Very nice observations
Don't want stand between speakers running 21ft cable from  preamp to amp.

Audiotomb - I've just finished tweaking my room to the point where I am very happy with the result - plus the audio rack and a small cabinet and computer are still between the speakers - but behind the drivers.

Like you a dealt with the reflections from the wall behind the listening position which - which also had a 6ft x 4.5 ft bow window in the middle of it. The drapes in place were totally ineffective so I installed a 96" wide vinyl roller blind. This significantly improved clarity and gave the impression that the walls were no longer there. It also allowed the speakers to project the image further forward.

What surprised me was that I only needed to drop the blind by about 12" to get a dramatic improvement. Closing the blind completely offers very little in additional improvement.

I am fortunate in that on one of the long walls is a high back sofa and opposite that is a double doorway - so side wall reflections were mostly taken care of

Another area that improved things greatly was installing two 15" wide by 90" tall baffles behind the speakers which curbed an echo at that end of the room. I added lighting to the backside of the panels which serves as  mood lighting - the top half of the panel is translucent also so the light shows through

The biggest surprise was placing a trap on top of a 36" x 18" bookcase that is positioned in the right corner of the listening end of the room. The trap is simply a piece of 1" thick foam with a layer of mass loaded vinyl with slots cut into it. But I think you can actually get away with any heavy vinyl or rubber (like pond or swimming pool liner)
- the impact of this tweak was pretty mind blowing considering the small size of the trap involved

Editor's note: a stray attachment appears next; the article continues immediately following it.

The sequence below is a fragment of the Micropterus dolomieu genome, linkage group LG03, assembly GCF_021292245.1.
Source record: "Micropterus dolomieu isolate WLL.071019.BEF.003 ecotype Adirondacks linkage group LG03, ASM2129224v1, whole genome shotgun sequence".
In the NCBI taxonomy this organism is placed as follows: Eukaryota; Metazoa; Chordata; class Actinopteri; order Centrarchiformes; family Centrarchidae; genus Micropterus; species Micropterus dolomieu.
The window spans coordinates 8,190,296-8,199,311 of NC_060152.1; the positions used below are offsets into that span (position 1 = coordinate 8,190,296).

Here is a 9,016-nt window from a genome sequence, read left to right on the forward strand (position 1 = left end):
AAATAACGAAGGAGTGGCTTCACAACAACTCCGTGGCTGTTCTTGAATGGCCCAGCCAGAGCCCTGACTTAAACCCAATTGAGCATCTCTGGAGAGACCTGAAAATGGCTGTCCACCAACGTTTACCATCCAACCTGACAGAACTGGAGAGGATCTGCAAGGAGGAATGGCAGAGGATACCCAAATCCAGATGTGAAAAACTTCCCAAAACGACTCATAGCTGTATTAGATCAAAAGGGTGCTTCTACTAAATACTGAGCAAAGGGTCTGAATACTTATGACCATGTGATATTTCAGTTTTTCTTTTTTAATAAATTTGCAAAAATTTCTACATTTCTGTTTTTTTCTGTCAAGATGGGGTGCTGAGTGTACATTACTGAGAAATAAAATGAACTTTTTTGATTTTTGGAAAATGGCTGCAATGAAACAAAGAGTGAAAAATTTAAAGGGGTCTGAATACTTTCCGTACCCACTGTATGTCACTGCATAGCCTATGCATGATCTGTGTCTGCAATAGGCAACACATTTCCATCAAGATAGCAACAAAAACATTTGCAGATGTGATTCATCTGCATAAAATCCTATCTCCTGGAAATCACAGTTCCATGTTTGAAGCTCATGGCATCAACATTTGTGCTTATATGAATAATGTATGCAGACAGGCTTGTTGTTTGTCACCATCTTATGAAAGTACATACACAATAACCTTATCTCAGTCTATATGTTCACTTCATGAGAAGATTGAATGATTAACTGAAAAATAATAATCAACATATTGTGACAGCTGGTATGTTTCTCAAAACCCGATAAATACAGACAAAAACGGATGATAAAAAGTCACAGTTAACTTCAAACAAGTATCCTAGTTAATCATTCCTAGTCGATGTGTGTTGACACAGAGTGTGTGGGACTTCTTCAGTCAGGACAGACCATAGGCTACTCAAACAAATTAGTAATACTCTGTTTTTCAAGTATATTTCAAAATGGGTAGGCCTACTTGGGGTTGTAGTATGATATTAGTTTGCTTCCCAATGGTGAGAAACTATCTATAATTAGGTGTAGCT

Armed with this info I then went to a friends condo that has 12 foot ceilings, concrete walls and is open plan.

Again we first dealt with the back wall and positioned a couple of traps at ceiling level. But  then we simply hung a 72" x 20" piece of vinyl from the ceiling such that it partially blocked the space above his kitchen cabinets - that one piece of vinyl was able to improve the clarity by simply blocking access to that part of the room which was plagued by echoes.

It would appear that vinyl is pretty good at deadening sound and it also vibrates, which transforms the sound waves into heat so there is little in the way of reflections.

The one observation that surprised me the most in both my room and my friends condo  was that the most successful of the treatments were those applied at the ceiling level and on top of my bookcase

I think the impact racks may have on the acoustic of a room may have everything to do with their construction and materials. My rack is simply steel legs with MDF shelves. My cabinet does vibrate, but also has a foam trap on the back of it to reduce reflections.

Food for thought :-) 


very interesting insight on the minnimal pull down effectiveness of the vinyl blind.  Move than likely you had standing waves building at the ceiling points or refracted off the back wall upward.

I have always had the idea of retiring in a mountain area with a sweeping view behind the sound system. perhaps support wall gaps right behind the speakers

your friends concert - he might consider dry walling that area
and if he needs external soundproofing double it up with an air gap
Balanced low impedance signal lines can be run a long way without degradation, although I personally don't do long runs with my hifi…just live stuff. Differing  speaker wire lengths often aren't audible unless there are extreme differences, and even then hard to tell…I don't need room treatment beyond what is there naturally as my ceiling slopes up from the front wall 9 feet or so to a 15 foot back wall, with my listening couch 3 feet or so from the back. Speakers are in front and to the sides of a gas fireplace…plenty of gap and far enough in front so that the fireplace has zero effect on the sweet spot…rack to the side…enough furniture to keep the room great sounding in that spot anyway, elsewhere in the room you get standing waves, actual waves (damn water clean up), waves of nostalgia, waving tree branches…wait…those are outside... 
your friends concert - he might consider dry walling that area
and if he needs external soundproofing double it up with an air gap
He's now looking at a second layer of drywall with Green Glue between them on the wall - but the ceiling will require some "finess"